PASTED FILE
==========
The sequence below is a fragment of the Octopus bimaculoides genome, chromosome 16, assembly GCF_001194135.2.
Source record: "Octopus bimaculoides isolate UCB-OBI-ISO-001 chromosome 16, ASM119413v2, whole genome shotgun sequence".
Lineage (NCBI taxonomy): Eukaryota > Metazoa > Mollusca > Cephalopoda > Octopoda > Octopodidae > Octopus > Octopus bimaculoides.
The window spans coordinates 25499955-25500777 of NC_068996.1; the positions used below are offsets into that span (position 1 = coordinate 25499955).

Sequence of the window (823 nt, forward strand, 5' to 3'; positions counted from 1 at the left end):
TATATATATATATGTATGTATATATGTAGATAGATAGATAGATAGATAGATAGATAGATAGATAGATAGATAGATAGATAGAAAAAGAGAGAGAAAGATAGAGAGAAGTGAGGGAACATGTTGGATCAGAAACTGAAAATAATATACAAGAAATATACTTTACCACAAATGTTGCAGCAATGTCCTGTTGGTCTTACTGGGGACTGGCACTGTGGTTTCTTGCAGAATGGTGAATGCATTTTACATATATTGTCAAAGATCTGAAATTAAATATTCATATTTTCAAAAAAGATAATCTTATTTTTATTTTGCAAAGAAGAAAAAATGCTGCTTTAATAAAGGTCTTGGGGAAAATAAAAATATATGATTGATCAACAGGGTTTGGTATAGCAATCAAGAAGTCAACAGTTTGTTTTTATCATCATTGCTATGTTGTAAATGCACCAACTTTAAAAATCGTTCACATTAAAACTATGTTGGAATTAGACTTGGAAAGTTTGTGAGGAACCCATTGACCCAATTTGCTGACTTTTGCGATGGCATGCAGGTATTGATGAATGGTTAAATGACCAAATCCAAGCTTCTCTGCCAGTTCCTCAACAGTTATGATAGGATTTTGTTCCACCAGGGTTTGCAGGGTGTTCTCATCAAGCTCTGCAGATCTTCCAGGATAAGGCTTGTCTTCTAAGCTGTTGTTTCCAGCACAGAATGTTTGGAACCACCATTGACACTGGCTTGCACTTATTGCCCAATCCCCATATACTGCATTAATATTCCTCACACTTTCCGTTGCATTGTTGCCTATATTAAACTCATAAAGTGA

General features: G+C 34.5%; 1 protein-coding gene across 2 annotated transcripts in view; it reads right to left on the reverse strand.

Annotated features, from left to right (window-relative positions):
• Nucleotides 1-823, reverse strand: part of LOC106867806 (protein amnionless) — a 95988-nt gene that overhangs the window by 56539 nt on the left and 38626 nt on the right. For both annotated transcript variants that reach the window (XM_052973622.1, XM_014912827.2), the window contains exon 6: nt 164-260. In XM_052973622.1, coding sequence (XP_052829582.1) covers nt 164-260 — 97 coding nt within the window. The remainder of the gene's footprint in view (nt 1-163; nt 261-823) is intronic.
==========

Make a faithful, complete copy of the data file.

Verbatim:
The sequence below is a fragment of the Octopus bimaculoides genome, chromosome 16, assembly GCF_001194135.2.
Source record: "Octopus bimaculoides isolate UCB-OBI-ISO-001 chromosome 16, ASM119413v2, whole genome shotgun sequence".
Lineage (NCBI taxonomy): Eukaryota > Metazoa > Mollusca > Cephalopoda > Octopoda > Octopodidae > Octopus > Octopus bimaculoides.
The window spans coordinates 25499955-25500777 of NC_068996.1; the positions used below are offsets into that span (position 1 = coordinate 25499955).

Sequence of the window (823 nt, forward strand, 5' to 3'; positions counted from 1 at the left end):
TATATATATATATGTATGTATATATGTAGATAGATAGATAGATAGATAGATAGATAGATAGATAGATAGATAGATAGATAGAAAAAGAGAGAGAAAGATAGAGAGAAGTGAGGGAACATGTTGGATCAGAAACTGAAAATAATATACAAGAAATATACTTTACCACAAATGTTGCAGCAATGTCCTGTTGGTCTTACTGGGGACTGGCACTGTGGTTTCTTGCAGAATGGTGAATGCATTTTACATATATTGTCAAAGATCTGAAATTAAATATTCATATTTTCAAAAAAGATAATCTTATTTTTATTTTGCAAAGAAGAAAAAATGCTGCTTTAATAAAGGTCTTGGGGAAAATAAAAATATATGATTGATCAACAGGGTTTGGTATAGCAATCAAGAAGTCAACAGTTTGTTTTTATCATCATTGCTATGTTGTAAATGCACCAACTTTAAAAATCGTTCACATTAAAACTATGTTGGAATTAGACTTGGAAAGTTTGTGAGGAACCCATTGACCCAATTTGCTGACTTTTGCGATGGCATGCAGGTATTGATGAATGGTTAAATGACCAAATCCAAGCTTCTCTGCCAGTTCCTCAACAGTTATGATAGGATTTTGTTCCACCAGGGTTTGCAGGGTGTTCTCATCAAGCTCTGCAGATCTTCCAGGATAAGGCTTGTCTTCTAAGCTGTTGTTTCCAGCACAGAATGTTTGGAACCACCATTGACACTGGCTTGCACTTATTGCCCAATCCCCATATACTGCATTAATATTCCTCACACTTTCCGTTGCATTGTTGCCTATATTAAACTCATAAAGTGA

General features: G+C 34.5%; 1 protein-coding gene across 2 annotated transcripts in view; it reads right to left on the reverse strand.

Annotated features, from left to right (window-relative positions):
• Nucleotides 1-823, reverse strand: part of LOC106867806 (protein amnionless) — a 95988-nt gene that overhangs the window by 56539 nt on the left and 38626 nt on the right. For both annotated transcript variants that reach the window (XM_052973622.1, XM_014912827.2), the window contains exon 6: nt 164-260. In XM_052973622.1, coding sequence (XP_052829582.1) covers nt 164-260 — 97 coding nt within the window. The remainder of the gene's footprint in view (nt 1-163; nt 261-823) is intronic.